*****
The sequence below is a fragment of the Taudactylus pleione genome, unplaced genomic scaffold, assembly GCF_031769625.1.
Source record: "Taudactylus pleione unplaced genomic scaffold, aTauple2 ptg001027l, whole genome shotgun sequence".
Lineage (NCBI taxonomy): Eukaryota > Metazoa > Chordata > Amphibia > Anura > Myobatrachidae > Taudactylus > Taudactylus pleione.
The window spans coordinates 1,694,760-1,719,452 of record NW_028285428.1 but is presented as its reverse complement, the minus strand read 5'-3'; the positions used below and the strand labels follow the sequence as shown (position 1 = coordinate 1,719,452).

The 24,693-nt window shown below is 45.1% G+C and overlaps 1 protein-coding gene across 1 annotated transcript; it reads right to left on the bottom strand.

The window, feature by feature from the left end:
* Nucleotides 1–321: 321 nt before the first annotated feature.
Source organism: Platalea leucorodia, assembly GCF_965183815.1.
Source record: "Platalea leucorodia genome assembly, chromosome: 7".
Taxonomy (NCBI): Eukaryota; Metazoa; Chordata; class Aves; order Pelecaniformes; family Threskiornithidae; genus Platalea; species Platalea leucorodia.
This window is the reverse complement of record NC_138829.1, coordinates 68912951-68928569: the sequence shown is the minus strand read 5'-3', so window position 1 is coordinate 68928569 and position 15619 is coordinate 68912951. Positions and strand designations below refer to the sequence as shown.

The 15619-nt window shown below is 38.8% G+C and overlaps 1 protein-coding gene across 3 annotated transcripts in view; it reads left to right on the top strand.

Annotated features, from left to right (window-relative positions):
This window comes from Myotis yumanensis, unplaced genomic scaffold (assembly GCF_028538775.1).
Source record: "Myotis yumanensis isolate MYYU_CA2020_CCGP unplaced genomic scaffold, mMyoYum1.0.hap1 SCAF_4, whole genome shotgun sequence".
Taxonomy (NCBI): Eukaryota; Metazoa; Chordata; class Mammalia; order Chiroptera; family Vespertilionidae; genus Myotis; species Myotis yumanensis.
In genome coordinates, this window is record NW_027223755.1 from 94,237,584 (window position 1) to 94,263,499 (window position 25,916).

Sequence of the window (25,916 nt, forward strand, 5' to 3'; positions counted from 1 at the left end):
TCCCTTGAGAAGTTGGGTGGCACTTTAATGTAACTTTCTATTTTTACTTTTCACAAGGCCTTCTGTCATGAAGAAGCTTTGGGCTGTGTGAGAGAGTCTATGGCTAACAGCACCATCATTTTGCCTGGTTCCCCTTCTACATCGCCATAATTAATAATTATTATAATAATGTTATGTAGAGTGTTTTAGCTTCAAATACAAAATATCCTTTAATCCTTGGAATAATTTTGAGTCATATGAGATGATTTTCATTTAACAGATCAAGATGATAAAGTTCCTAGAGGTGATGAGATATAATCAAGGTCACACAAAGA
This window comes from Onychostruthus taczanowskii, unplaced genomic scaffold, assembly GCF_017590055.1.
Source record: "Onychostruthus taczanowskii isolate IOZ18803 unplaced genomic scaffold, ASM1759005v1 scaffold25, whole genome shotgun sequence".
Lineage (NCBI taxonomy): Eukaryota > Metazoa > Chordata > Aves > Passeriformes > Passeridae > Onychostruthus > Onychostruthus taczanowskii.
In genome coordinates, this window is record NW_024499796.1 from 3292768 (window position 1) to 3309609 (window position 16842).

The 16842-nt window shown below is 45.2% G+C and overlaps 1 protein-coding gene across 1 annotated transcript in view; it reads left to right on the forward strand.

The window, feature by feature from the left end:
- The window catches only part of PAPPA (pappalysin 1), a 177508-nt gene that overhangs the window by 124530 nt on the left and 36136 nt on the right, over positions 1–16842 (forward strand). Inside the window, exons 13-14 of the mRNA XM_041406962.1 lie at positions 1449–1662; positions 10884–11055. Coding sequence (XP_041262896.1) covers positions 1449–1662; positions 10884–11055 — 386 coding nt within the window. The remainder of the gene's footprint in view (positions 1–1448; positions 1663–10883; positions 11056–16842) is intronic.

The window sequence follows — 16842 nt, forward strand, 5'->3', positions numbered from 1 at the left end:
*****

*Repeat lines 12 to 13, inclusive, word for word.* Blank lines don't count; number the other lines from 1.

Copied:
The 15619-nt window shown below is 38.8% G+C and overlaps 1 protein-coding gene across 3 annotated transcripts in view; it reads left to right on the top strand.

Annotated features, from left to right (window-relative positions):